Found 4 comments on HN
sdrothrock · 2018-10-28 · Original thread
> Thanks to new text-mining techniques, this has now been done. Professor Matthew Jockers at Washington State University, and later researchers at the University of Vermont’s Computational Story Lab, analysed data from thousands of novels to reveal six basic story types

It seems a bit naive to say "every story in the world" when they analyzed only "thousands of novels" -- this doesn't even mention what languages they analyzed. I could imagine many Greek-influenced cultures (e.g. "the West") having similar archetypes by virtue of a common ancestor. Language analysis tools for CJK aren't, as far as I know, as advanced, so I can imagine a lot of stories from those languages being left out as well.

The reason I bring this up is that I'm reading a book called "Don't Sleep, There Are Snakes," [1] which is about a remote tribe of people in the Amazon jungle called the Pirahã. [2]

One of the most stunning points in the book is that their culture is such that all stories told by native Pirahã are based on first-person experience. When a Pirahã dies, their stories are not passed on or retold. Due to this, there's also no need to record past stories, orally or otherwise.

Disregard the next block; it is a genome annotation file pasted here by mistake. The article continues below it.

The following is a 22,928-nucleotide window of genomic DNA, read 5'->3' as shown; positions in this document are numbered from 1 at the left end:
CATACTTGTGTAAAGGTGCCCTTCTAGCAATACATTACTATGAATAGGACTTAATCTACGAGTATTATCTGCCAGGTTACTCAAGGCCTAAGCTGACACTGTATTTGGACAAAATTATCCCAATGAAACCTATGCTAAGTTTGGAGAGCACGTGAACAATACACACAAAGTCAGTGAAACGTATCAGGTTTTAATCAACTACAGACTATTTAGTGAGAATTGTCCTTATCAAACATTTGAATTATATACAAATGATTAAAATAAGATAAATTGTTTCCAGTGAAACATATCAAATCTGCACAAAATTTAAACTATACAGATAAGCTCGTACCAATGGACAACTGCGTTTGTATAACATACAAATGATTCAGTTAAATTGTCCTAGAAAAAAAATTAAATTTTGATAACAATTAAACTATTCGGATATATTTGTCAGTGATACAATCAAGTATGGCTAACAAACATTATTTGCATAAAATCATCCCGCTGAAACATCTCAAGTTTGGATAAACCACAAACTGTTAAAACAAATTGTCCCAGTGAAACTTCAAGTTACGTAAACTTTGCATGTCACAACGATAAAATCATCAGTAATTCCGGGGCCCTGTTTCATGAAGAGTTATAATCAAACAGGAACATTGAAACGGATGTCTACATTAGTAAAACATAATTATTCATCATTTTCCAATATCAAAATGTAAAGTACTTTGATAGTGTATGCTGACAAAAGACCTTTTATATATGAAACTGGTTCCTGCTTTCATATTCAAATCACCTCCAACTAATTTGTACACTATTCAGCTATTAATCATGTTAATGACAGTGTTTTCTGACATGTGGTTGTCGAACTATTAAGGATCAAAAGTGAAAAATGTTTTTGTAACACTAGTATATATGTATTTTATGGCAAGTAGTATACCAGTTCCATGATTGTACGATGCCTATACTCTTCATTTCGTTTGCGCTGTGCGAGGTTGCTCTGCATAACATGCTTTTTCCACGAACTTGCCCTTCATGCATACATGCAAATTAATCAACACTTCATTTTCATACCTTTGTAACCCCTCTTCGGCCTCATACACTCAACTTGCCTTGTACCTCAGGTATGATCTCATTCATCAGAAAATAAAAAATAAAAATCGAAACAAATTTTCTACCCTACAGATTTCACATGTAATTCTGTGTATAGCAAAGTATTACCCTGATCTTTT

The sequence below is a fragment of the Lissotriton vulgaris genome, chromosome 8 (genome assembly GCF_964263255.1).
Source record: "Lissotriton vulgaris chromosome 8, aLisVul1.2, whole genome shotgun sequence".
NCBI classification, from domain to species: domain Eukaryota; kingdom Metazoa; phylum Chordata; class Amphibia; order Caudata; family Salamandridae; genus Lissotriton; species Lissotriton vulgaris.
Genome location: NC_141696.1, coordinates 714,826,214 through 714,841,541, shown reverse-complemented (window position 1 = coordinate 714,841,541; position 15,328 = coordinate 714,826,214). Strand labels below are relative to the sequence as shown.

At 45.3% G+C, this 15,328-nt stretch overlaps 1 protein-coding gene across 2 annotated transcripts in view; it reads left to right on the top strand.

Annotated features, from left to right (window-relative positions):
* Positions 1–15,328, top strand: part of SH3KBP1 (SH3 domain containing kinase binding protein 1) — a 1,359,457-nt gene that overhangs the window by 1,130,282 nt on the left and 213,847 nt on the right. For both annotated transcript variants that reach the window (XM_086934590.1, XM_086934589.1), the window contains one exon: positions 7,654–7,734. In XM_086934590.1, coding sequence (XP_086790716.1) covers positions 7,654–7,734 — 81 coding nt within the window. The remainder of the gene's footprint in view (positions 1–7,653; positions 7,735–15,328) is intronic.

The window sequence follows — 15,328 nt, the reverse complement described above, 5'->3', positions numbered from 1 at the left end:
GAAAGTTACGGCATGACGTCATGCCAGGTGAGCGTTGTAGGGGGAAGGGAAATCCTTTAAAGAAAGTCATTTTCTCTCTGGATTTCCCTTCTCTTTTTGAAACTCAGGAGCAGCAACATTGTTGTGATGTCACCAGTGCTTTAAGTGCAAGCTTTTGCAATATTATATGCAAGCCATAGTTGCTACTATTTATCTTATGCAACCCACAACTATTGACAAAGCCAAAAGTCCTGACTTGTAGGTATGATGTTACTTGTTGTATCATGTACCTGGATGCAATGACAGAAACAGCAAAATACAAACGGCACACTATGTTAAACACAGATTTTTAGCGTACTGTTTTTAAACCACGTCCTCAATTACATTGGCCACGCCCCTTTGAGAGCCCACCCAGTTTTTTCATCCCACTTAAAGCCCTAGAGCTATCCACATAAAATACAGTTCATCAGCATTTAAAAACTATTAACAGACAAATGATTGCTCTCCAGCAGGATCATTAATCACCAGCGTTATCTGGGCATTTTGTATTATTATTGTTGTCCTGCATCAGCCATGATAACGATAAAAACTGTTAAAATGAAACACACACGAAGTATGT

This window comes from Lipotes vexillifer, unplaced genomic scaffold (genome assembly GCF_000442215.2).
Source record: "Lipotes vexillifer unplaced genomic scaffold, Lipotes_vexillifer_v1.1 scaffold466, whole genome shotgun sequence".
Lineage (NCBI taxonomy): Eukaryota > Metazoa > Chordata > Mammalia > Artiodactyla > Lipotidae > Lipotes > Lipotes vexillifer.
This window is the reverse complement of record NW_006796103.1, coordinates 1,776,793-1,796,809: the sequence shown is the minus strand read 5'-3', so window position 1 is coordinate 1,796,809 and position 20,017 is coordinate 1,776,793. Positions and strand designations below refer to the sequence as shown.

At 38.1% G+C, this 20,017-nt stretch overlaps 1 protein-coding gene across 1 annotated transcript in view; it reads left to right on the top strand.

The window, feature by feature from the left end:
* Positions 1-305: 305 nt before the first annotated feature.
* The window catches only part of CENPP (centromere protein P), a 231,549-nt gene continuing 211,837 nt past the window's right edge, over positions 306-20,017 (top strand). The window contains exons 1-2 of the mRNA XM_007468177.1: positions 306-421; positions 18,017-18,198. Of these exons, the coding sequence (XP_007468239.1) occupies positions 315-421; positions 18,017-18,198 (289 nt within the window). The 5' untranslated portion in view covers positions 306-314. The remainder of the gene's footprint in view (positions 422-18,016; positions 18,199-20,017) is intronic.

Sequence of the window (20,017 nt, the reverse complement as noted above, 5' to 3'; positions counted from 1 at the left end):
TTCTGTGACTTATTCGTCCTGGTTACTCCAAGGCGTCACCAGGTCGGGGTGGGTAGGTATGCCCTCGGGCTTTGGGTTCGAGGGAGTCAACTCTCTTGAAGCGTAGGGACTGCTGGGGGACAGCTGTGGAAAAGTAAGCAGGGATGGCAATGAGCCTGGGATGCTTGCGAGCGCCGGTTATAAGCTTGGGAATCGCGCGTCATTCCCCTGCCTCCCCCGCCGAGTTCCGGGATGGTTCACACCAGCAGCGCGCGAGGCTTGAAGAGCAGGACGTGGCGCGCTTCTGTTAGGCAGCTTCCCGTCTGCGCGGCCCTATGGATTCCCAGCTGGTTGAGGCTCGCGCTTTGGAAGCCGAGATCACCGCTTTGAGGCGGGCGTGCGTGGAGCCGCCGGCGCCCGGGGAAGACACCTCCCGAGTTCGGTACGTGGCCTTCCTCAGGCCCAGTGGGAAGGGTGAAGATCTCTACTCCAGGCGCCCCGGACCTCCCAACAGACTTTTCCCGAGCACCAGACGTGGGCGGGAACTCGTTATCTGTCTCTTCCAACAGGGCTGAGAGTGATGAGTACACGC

This kind of study would obviously exclude stories from that kind of culture and seems a bit narrow-minded: "everything I looked at says A, so EVERYTHING must be A."



Uniting in language is a sign of increased communication and opportunity. The sooner we have a global language, the better. More opportunity, less war. I would think a bunch of engineers trying to create stuff would agree on that.

All of that being said, the study of language is very important, and the differences that exist should be recorded for scientific study. Maybe it even makes sense to preserve the real outlying communities ( by forcibly cutting them off from the global economy.

But major languages (English, Spanish, Portuguese) are redundant standards that should be consolidated ASAP.

Wouldn't be the first time a different land made a different people in modern times. The Pirahã in the Amazon killed a sick infant with alcohol. Why? I'd let Daniel Everett explain...
Anyone interested in the Pirahã should read 'Don't Sleep, There Are Snakes: Life and Language in the Amazonian Jungle' by Daniel Everett ( )

There's quite a bit about the language, but the backstory of Daniel going over as a missionary and losing his faith (and family) while trying to convert a happy people in no need of religion is stunning.

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